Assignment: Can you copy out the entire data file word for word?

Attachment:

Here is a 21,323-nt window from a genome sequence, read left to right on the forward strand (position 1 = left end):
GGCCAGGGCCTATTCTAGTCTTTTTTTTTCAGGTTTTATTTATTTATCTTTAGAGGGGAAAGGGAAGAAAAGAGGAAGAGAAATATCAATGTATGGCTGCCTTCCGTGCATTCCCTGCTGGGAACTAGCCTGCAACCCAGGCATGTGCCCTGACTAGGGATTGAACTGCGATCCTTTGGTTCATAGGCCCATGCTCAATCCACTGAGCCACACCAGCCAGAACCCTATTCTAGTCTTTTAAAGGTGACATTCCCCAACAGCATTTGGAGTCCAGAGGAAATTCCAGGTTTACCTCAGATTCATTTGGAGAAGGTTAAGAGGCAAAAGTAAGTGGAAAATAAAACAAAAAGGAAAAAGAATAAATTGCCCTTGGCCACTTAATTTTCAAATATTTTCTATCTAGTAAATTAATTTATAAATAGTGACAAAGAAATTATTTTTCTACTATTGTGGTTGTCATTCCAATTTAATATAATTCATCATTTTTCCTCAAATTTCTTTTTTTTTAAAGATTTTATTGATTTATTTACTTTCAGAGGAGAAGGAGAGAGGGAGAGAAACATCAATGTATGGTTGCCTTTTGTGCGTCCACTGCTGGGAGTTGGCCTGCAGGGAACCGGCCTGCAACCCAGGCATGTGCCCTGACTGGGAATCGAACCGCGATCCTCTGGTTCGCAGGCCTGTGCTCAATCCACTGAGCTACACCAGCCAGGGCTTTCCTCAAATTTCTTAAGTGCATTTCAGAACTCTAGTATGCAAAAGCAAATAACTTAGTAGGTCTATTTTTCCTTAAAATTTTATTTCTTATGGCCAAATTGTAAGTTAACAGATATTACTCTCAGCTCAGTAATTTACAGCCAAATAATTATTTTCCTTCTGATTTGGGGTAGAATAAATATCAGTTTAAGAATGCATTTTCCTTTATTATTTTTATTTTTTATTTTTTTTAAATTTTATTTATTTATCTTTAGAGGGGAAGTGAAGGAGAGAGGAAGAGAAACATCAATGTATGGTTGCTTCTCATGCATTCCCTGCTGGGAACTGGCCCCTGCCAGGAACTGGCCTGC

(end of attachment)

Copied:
Here is a 21,323-nt window from a genome sequence, read left to right on the forward strand (position 1 = left end):
GGCCAGGGCCTATTCTAGTCTTTTTTTTTCAGGTTTTATTTATTTATCTTTAGAGGGGAAAGGGAAGAAAAGAGGAAGAGAAATATCAATGTATGGCTGCCTTCCGTGCATTCCCTGCTGGGAACTAGCCTGCAACCCAGGCATGTGCCCTGACTAGGGATTGAACTGCGATCCTTTGGTTCATAGGCCCATGCTCAATCCACTGAGCCACACCAGCCAGAACCCTATTCTAGTCTTTTAAAGGTGACATTCCCCAACAGCATTTGGAGTCCAGAGGAAATTCCAGGTTTACCTCAGATTCATTTGGAGAAGGTTAAGAGGCAAAAGTAAGTGGAAAATAAAACAAAAAGGAAAAAGAATAAATTGCCCTTGGCCACTTAATTTTCAAATATTTTCTATCTAGTAAATTAATTTATAAATAGTGACAAAGAAATTATTTTTCTACTATTGTGGTTGTCATTCCAATTTAATATAATTCATCATTTTTCCTCAAATTTCTTTTTTTTTAAAGATTTTATTGATTTATTTACTTTCAGAGGAGAAGGAGAGAGGGAGAGAAACATCAATGTATGGTTGCCTTTTGTGCGTCCACTGCTGGGAGTTGGCCTGCAGGGAACCGGCCTGCAACCCAGGCATGTGCCCTGACTGGGAATCGAACCGCGATCCTCTGGTTCGCAGGCCTGTGCTCAATCCACTGAGCTACACCAGCCAGGGCTTTCCTCAAATTTCTTAAGTGCATTTCAGAACTCTAGTATGCAAAAGCAAATAACTTAGTAGGTCTATTTTTCCTTAAAATTTTATTTCTTATGGCCAAATTGTAAGTTAACAGATATTACTCTCAGCTCAGTAATTTACAGCCAAATAATTATTTTCCTTCTGATTTGGGGTAGAATAAATATCAGTTTAAGAATGCATTTTCCTTTATTATTTTTATTTTTTATTTTTTTTAAATTTTATTTATTTATCTTTAGAGGGGAAGTGAAGGAGAGAGGAAGAGAAACATCAATGTATGGTTGCTTCTCATGCATTCCCTGCTGGGAACTGGCCCCTGCCAGGAACTGGCCTGC